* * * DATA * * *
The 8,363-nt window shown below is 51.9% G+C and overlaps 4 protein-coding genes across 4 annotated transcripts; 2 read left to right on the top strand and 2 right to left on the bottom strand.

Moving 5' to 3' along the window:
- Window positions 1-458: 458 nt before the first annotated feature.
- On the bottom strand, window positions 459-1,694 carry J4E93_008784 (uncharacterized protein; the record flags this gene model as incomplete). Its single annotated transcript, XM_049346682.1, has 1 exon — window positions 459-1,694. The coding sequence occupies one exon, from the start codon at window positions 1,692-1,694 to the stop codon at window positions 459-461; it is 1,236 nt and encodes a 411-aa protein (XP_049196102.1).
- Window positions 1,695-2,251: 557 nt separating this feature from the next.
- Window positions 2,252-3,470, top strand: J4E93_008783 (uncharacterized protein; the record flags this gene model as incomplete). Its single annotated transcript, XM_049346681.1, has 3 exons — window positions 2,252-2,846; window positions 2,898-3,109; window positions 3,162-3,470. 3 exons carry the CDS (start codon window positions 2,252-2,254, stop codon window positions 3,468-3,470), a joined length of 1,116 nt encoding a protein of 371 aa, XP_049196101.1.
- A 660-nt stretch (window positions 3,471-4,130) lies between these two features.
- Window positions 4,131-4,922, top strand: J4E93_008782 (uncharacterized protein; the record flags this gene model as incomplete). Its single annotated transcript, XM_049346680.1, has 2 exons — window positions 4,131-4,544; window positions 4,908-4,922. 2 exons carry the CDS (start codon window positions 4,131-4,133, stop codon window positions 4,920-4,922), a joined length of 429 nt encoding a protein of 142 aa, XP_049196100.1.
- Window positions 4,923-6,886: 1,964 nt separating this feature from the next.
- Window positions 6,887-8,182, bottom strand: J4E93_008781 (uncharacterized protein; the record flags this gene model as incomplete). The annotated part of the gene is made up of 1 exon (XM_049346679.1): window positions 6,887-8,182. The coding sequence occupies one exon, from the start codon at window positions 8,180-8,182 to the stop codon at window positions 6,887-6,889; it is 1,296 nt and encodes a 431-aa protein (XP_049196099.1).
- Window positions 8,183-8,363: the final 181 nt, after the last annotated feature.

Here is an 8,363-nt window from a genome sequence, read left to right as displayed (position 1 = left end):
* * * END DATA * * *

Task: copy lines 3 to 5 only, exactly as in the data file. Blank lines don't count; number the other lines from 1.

- Window positions 1-458: 458 nt before the first annotated feature.
- On the bottom strand, window positions 459-1,694 carry J4E93_008784 (uncharacterized protein; the record flags this gene model as incomplete). Its single annotated transcript, XM_049346682.1, has 1 exon — window positions 459-1,694. The coding sequence occupies one exon, from the start codon at window positions 1,692-1,694 to the stop codon at window positions 459-461; it is 1,236 nt and encodes a 411-aa protein (XP_049196102.1).
- Window positions 1,695-2,251: 557 nt separating this feature from the next.